Designed for the Spencer rifle and carbine, patented 6 March 1860, it was employed by cavalry during the American Civil War, first appearing at Sharpsburg in rifle form. No Spencer carbines were on issue at the Battle of Gettysburg, though two units under Custer had the rifles.
The nomenclature of Spencer cartridges were unique. Unlike later cartridges such as the .44-40 Winchester and .45-70, where the first number indicated caliber and the second the charge weight, the .56-56 refers solely to the case. The first 56 is the diameter of the case at the base .56 inches (14.2 mm), measured just past the rim, and the second 56 is the diameter at the case mouth, also 0.56 inches (14 mm). Later versions of the cartridge included the .56-52, .56-50, and .56-46, which had varying degrees of taper in the cases, to accommodate smaller diameter bullets. All of these cartridges are rimfire primed. The actual bullet diameter of the .56-56 varied between .54 and .555 inches (13.7–14.1 mm), depending on ammunition manufacturer. The .56-52, made by Spencer, and the .56-50, made by Springfield, differed only in the degree of crimp, with the .56-50 having a greater crimp; both fired 350 grain .512-inch (13.0 mm) bullets. The .56-46 fired a 320 to 330 grain .465-inch (11.8 mm) bullet.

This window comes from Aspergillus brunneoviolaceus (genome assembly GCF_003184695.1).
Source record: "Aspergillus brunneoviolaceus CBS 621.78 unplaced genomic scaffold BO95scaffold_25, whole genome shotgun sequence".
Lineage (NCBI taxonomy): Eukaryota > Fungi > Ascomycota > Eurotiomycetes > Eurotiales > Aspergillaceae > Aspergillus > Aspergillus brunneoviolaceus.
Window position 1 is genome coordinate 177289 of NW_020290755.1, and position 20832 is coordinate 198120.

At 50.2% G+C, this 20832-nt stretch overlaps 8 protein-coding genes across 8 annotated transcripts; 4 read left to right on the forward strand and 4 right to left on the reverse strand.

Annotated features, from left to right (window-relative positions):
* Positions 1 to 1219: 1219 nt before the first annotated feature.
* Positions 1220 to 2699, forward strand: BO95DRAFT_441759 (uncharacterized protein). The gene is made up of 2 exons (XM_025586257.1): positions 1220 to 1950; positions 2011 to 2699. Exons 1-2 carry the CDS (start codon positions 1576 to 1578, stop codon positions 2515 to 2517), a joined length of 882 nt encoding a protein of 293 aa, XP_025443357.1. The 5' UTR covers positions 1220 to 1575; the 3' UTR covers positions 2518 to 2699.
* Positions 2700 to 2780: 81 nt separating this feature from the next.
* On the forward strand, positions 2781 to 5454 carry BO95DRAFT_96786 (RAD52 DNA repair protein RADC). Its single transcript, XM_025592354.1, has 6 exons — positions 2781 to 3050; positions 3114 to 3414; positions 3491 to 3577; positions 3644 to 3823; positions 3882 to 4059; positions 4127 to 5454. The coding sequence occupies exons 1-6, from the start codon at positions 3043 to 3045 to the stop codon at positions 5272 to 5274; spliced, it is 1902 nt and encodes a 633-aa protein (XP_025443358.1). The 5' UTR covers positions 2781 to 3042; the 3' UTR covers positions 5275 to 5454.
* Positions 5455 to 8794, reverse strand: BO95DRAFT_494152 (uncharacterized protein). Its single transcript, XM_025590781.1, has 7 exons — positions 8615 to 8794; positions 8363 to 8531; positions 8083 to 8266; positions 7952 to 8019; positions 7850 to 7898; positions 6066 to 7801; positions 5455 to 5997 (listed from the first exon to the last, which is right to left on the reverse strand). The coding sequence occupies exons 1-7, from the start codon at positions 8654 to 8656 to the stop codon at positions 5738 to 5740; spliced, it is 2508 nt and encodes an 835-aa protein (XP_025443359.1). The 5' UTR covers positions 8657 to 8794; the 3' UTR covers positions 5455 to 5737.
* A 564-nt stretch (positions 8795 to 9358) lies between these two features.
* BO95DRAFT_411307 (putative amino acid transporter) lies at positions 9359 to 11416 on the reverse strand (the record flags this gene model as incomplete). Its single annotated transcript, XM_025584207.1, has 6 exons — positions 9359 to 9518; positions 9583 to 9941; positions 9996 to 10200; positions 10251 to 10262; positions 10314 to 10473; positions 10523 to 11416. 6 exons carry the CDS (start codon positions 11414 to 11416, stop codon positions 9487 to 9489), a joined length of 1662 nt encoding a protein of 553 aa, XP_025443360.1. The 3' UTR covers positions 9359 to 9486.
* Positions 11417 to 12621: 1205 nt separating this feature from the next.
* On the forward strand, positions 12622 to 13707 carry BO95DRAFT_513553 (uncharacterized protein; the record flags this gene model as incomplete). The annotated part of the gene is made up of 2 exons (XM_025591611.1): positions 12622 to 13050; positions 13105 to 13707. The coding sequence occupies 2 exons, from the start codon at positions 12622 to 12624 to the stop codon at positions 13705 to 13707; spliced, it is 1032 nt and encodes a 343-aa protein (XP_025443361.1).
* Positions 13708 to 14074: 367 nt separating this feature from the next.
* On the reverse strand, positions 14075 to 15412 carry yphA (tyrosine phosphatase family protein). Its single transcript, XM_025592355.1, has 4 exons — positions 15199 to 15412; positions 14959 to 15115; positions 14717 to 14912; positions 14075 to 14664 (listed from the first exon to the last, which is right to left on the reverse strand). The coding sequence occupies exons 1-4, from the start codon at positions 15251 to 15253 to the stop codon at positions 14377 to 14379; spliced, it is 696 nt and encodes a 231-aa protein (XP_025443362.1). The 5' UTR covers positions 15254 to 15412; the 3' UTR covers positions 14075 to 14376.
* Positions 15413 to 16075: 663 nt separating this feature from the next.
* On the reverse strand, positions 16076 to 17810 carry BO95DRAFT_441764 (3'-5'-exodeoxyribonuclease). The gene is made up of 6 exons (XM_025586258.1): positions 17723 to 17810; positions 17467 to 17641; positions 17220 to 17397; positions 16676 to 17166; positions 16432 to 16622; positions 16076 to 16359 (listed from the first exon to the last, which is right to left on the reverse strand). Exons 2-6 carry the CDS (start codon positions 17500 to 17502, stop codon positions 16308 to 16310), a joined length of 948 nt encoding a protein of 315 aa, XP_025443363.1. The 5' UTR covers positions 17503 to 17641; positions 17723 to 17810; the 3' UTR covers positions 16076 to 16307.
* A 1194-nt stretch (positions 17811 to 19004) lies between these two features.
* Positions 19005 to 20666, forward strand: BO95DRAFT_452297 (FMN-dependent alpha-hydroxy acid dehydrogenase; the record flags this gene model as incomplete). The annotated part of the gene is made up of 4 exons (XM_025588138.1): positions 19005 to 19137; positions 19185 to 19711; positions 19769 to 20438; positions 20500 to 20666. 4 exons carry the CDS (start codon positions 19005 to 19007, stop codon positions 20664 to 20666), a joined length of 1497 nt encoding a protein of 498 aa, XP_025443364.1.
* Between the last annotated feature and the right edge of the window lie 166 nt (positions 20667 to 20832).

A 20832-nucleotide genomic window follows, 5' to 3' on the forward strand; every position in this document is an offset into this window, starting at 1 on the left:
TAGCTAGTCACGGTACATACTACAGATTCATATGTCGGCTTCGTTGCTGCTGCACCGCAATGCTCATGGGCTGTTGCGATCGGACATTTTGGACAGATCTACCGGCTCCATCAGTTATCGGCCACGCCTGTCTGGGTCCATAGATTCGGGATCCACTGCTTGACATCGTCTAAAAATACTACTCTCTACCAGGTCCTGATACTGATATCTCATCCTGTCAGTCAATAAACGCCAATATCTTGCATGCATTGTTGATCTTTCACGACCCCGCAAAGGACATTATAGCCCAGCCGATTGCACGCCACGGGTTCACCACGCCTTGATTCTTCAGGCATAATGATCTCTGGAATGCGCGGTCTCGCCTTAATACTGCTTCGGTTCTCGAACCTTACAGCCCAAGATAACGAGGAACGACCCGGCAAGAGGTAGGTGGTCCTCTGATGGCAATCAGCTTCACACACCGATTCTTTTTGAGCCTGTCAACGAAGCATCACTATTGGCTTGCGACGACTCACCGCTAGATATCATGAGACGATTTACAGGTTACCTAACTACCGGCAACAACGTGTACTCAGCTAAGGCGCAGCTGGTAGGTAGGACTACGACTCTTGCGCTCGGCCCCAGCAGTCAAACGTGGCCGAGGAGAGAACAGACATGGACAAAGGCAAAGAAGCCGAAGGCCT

.56-56 Spencer Cartridge
Place of origin: USA
Designer: Christopher Spencer
Case type: Rimfire straight
Bullet diameter: .550 in (14.0 mm)
Neck diameter: .560 in (14.2 mm)
Shoulder diameter: .560 in (14.2 mm)
Base diameter: .560 in (14.2 mm)
Rim diameter: .645 in (16.4 mm)
Case length: .875 in (22.2 mm)
Overall length: 1.545 in (39.2 mm)
(The above information is from Wikipedia)